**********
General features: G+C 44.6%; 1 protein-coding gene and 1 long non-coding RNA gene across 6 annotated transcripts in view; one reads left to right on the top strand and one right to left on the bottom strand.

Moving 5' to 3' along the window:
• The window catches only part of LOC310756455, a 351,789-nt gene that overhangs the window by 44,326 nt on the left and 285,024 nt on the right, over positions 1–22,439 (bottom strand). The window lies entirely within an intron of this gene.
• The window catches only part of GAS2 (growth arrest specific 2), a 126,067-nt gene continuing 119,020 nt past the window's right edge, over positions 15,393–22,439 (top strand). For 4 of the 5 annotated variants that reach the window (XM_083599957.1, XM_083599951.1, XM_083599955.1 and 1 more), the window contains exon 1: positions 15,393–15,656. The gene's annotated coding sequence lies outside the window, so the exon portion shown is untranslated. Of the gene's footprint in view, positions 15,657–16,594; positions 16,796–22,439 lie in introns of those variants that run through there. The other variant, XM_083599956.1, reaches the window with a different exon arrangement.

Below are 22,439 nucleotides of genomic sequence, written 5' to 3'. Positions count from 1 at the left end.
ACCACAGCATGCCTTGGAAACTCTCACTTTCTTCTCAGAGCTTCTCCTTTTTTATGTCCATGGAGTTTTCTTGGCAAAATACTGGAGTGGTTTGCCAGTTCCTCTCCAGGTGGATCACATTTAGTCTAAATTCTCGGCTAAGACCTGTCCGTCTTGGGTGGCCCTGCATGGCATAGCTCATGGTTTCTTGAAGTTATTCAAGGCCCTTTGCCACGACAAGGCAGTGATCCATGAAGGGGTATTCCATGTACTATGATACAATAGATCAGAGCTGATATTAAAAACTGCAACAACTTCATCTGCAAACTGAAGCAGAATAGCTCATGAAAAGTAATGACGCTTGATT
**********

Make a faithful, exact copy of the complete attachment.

General features: G+C 44.6%; 1 protein-coding gene and 1 long non-coding RNA gene across 6 annotated transcripts in view; one reads left to right on the top strand and one right to left on the bottom strand.

Moving 5' to 3' along the window:
• The window catches only part of LOC310756455, a 351,789-nt gene that overhangs the window by 44,326 nt on the left and 285,024 nt on the right, over positions 1–22,439 (bottom strand). The window lies entirely within an intron of this gene.
• The window catches only part of GAS2 (growth arrest specific 2), a 126,067-nt gene continuing 119,020 nt past the window's right edge, over positions 15,393–22,439 (top strand). For 4 of the 5 annotated variants that reach the window (XM_083599957.1, XM_083599951.1, XM_083599955.1 and 1 more), the window contains exon 1: positions 15,393–15,656. The gene's annotated coding sequence lies outside the window, so the exon portion shown is untranslated. Of the gene's footprint in view, positions 15,657–16,594; positions 16,796–22,439 lie in introns of those variants that run through there. The other variant, XM_083599956.1, reaches the window with a different exon arrangement.

Below are 22,439 nucleotides of genomic sequence, written 5' to 3'. Positions count from 1 at the left end.
ACCACAGCATGCCTTGGAAACTCTCACTTTCTTCTCAGAGCTTCTCCTTTTTTATGTCCATGGAGTTTTCTTGGCAAAATACTGGAGTGGTTTGCCAGTTCCTCTCCAGGTGGATCACATTTAGTCTAAATTCTCGGCTAAGACCTGTCCGTCTTGGGTGGCCCTGCATGGCATAGCTCATGGTTTCTTGAAGTTATTCAAGGCCCTTTGCCACGACAAGGCAGTGATCCATGAAGGGGTATTCCATGTACTATGATACAATAGATCAGAGCTGATATTAAAAACTGCAACAACTTCATCTGCAAACTGAAGCAGAATAGCTCATGAAAAGTAATGACGCTTGATT